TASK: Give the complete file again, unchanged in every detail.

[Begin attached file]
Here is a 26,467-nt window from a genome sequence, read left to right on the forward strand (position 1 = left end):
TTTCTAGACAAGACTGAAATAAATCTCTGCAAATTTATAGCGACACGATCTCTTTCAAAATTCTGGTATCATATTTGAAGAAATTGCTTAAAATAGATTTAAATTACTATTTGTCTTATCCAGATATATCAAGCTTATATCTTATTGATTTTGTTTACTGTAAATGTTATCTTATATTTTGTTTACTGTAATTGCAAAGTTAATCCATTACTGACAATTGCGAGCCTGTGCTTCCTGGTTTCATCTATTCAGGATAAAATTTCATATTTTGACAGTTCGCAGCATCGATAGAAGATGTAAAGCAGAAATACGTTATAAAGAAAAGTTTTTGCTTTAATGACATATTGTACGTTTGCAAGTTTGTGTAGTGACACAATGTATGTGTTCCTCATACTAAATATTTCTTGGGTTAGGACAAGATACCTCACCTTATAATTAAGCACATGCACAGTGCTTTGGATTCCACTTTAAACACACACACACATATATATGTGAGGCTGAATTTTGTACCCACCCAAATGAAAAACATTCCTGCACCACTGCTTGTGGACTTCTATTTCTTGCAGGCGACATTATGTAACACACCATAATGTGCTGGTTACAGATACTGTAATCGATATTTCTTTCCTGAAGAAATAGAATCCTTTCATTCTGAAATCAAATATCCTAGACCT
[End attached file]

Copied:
Here is a 26,467-nt window from a genome sequence, read left to right on the forward strand (position 1 = left end):
TTTCTAGACAAGACTGAAATAAATCTCTGCAAATTTATAGCGACACGATCTCTTTCAAAATTCTGGTATCATATTTGAAGAAATTGCTTAAAATAGATTTAAATTACTATTTGTCTTATCCAGATATATCAAGCTTATATCTTATTGATTTTGTTTACTGTAAATGTTATCTTATATTTTGTTTACTGTAATTGCAAAGTTAATCCATTACTGACAATTGCGAGCCTGTGCTTCCTGGTTTCATCTATTCAGGATAAAATTTCATATTTTGACAGTTCGCAGCATCGATAGAAGATGTAAAGCAGAAATACGTTATAAAGAAAAGTTTTTGCTTTAATGACATATTGTACGTTTGCAAGTTTGTGTAGTGACACAATGTATGTGTTCCTCATACTAAATATTTCTTGGGTTAGGACAAGATACCTCACCTTATAATTAAGCACATGCACAGTGCTTTGGATTCCACTTTAAACACACACACACATATATATGTGAGGCTGAATTTTGTACCCACCCAAATGAAAAACATTCCTGCACCACTGCTTGTGGACTTCTATTTCTTGCAGGCGACATTATGTAACACACCATAATGTGCTGGTTACAGATACTGTAATCGATATTTCTTTCCTGAAGAAATAGAATCCTTTCATTCTGAAATCAAATATCCTAGACCT